heat exchangers, design, additive manufacturing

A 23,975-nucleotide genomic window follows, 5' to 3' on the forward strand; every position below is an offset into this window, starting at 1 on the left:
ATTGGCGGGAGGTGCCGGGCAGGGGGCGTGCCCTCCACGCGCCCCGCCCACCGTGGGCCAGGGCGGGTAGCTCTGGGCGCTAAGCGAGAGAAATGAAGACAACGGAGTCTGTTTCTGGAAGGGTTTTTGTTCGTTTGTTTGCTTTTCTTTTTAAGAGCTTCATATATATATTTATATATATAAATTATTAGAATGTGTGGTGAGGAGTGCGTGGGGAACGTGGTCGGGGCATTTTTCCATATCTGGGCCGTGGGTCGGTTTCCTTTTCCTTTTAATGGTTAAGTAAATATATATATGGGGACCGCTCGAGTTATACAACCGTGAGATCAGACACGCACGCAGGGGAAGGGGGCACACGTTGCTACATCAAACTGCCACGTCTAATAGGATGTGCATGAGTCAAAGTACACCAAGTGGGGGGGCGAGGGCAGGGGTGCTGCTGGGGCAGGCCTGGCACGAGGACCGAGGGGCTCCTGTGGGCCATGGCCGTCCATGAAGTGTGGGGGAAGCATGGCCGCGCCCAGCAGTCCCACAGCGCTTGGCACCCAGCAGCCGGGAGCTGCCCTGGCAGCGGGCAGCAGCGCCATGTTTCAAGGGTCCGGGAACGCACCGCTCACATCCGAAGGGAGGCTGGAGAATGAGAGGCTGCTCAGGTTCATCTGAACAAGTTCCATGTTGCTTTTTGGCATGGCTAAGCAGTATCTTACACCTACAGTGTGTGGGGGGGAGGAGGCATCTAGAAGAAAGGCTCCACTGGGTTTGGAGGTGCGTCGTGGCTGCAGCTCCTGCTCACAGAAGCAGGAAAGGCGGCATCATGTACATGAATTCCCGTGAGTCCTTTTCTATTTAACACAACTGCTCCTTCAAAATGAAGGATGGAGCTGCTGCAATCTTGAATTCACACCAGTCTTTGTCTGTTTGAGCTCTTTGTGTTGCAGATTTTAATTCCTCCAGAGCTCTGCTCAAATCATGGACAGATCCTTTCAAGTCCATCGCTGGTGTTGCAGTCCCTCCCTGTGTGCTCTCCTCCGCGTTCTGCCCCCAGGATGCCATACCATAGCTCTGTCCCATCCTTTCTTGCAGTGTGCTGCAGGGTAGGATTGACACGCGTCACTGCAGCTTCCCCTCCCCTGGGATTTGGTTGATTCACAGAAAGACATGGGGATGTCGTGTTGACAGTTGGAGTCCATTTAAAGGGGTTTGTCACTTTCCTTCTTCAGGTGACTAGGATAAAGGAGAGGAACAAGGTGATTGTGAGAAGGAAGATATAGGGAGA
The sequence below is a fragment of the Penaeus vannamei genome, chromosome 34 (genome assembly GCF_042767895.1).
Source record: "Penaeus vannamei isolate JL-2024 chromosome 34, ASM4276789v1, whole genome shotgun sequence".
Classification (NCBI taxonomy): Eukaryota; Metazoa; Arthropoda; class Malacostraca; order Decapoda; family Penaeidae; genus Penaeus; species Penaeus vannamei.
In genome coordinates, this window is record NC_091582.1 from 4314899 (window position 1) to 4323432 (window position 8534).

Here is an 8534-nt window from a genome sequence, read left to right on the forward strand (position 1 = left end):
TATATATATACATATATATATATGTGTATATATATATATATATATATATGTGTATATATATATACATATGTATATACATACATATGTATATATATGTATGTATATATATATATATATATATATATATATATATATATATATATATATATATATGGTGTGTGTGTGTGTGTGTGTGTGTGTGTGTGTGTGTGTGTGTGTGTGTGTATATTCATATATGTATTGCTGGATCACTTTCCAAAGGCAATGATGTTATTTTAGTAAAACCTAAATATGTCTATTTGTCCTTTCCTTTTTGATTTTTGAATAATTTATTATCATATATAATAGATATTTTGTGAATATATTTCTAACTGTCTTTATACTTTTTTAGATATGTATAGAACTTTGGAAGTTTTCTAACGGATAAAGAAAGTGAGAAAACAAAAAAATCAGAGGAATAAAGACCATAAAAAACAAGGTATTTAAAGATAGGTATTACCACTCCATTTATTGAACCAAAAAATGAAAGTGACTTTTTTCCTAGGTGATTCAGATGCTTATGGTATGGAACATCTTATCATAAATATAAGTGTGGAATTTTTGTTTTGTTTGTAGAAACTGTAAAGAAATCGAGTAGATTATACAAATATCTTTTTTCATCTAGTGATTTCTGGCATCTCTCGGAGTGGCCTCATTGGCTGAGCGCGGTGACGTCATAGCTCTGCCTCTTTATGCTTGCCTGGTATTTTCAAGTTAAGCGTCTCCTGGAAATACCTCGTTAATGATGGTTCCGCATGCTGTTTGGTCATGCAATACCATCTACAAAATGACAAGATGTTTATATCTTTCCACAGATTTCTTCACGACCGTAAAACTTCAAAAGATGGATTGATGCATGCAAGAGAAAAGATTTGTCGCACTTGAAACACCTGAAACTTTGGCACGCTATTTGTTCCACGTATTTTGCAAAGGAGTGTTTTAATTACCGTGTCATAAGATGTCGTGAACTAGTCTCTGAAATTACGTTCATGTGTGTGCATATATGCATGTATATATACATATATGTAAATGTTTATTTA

The shortage of water supply in arid regions constitutes a challenge for cooling systems in power plants. Air is often used as a cooling fluid when water is scarce, but these air-cooled systems are typically less efficient and more costly than those that are water-cooled. One way of improving the performance of these heat exchangers is to incorporate non-conventional geometries to utilize phenomena that naturally increase heat transfer, such as rough surfaces and torturous flows. These geometries would go beyond the commonly used finned-tubes to be more efficient, thus requiring less space and material. Traditional manufacturing techniques currently limit the flexibility of design, but additive manufacturing demonstrates the potential to manufacture more complex features. Advances in filled polymers help to achieve a higher thermal conductivity (2 â€“ 8 W/m-K) otherwise sacrificed by traditional 3D-printed plastic material (0.2 W/m-K). This paper focuses on the design and modeling techniques of 3D-printed air-cooled heat exchanger prototypes. A sub-scaled heat exchanger design was used to incorporate a flow arrangement similar to conventional air-cooled heat exchangers, where multi-pass hot-side channels are arranged in cross-flow with air channels. Airside convection was found to be the greatest source of thermal resistance and had the highest potential for improvement; geometric features would be most beneficially placed inside the air channels. The heat exchangers are modeled and analyzed using Engineering Equation Solver (EES) (Klein, 2015). The model is set up to solve for many performance characteristics that would be of interest about the heat exchanger. It implementsÂ Îµ-NTUÂ method for the heat exchanger performance, utilizes internal and external flow correlations, and carries out optimization of certain parameters. Its main purpose is to calculate the required size of the heat exchanger to satisfy two desired performance characteristics: airside pressure drop and heat exchanger effectivenessÂ ÎµÂ based on given boundary conditions. Current and future work on the design of these heat exchangers integrates the demands of increasing heat transfer rate and decreasing pressure drops while accommodating to printability constraints. As geometric features become more refined and complex, common flow correlations will no longer be applicable, and some simulation will be done using computational fluid dynamics (CFD) software. With that analysis in conjunction with the EES model, performance of the heat exchanger will be compared to experimental data from an actual printed prototype.